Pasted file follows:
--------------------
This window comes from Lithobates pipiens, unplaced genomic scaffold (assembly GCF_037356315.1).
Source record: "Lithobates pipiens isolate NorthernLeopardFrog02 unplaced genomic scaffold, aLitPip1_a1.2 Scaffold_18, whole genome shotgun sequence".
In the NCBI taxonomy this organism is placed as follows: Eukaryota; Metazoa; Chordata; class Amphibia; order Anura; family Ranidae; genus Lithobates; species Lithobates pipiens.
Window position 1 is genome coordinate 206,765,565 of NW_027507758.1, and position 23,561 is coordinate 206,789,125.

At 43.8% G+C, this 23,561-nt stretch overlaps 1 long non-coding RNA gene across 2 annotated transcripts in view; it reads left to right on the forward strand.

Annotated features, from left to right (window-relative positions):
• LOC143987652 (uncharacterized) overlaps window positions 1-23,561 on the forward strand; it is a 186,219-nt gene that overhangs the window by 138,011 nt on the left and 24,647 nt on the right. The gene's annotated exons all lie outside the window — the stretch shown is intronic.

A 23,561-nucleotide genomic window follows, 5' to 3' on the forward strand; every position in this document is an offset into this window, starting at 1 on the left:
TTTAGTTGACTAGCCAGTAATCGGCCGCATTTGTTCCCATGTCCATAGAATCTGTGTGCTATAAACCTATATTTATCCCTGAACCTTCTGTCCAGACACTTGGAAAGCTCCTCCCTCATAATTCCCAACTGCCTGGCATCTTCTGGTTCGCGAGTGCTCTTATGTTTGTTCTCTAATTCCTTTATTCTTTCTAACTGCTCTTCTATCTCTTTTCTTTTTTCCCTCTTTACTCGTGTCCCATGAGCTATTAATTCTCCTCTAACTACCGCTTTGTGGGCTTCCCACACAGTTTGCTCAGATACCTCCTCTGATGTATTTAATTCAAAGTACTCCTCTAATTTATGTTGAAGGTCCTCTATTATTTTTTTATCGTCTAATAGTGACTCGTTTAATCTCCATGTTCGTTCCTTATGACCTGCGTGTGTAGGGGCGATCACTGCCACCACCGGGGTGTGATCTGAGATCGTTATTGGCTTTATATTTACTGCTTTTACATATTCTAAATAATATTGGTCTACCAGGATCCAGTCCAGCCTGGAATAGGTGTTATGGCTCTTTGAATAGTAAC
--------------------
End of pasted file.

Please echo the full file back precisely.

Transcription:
This window comes from Lithobates pipiens, unplaced genomic scaffold (assembly GCF_037356315.1).
Source record: "Lithobates pipiens isolate NorthernLeopardFrog02 unplaced genomic scaffold, aLitPip1_a1.2 Scaffold_18, whole genome shotgun sequence".
In the NCBI taxonomy this organism is placed as follows: Eukaryota; Metazoa; Chordata; class Amphibia; order Anura; family Ranidae; genus Lithobates; species Lithobates pipiens.
Window position 1 is genome coordinate 206,765,565 of NW_027507758.1, and position 23,561 is coordinate 206,789,125.

At 43.8% G+C, this 23,561-nt stretch overlaps 1 long non-coding RNA gene across 2 annotated transcripts in view; it reads left to right on the forward strand.

Annotated features, from left to right (window-relative positions):
• LOC143987652 (uncharacterized) overlaps window positions 1-23,561 on the forward strand; it is a 186,219-nt gene that overhangs the window by 138,011 nt on the left and 24,647 nt on the right. The gene's annotated exons all lie outside the window — the stretch shown is intronic.

A 23,561-nucleotide genomic window follows, 5' to 3' on the forward strand; every position in this document is an offset into this window, starting at 1 on the left:
TTTAGTTGACTAGCCAGTAATCGGCCGCATTTGTTCCCATGTCCATAGAATCTGTGTGCTATAAACCTATATTTATCCCTGAACCTTCTGTCCAGACACTTGGAAAGCTCCTCCCTCATAATTCCCAACTGCCTGGCATCTTCTGGTTCGCGAGTGCTCTTATGTTTGTTCTCTAATTCCTTTATTCTTTCTAACTGCTCTTCTATCTCTTTTCTTTTTTCCCTCTTTACTCGTGTCCCATGAGCTATTAATTCTCCTCTAACTACCGCTTTGTGGGCTTCCCACACAGTTTGCTCAGATACCTCCTCTGATGTATTTAATTCAAAGTACTCCTCTAATTTATGTTGAAGGTCCTCTATTATTTTTTTATCGTCTAATAGTGACTCGTTTAATCTCCATGTTCGTTCCTTATGACCTGCGTGTGTAGGGGCGATCACTGCCACCACCGGGGTGTGATCTGAGATCGTTATTGGCTTTATATTTACTGCTTTTACATATTCTAAATAATATTGGTCTACCAGGATCCAGTCCAGCCTGGAATAGGTGTTATGGCTCTTTGAATAGTAAC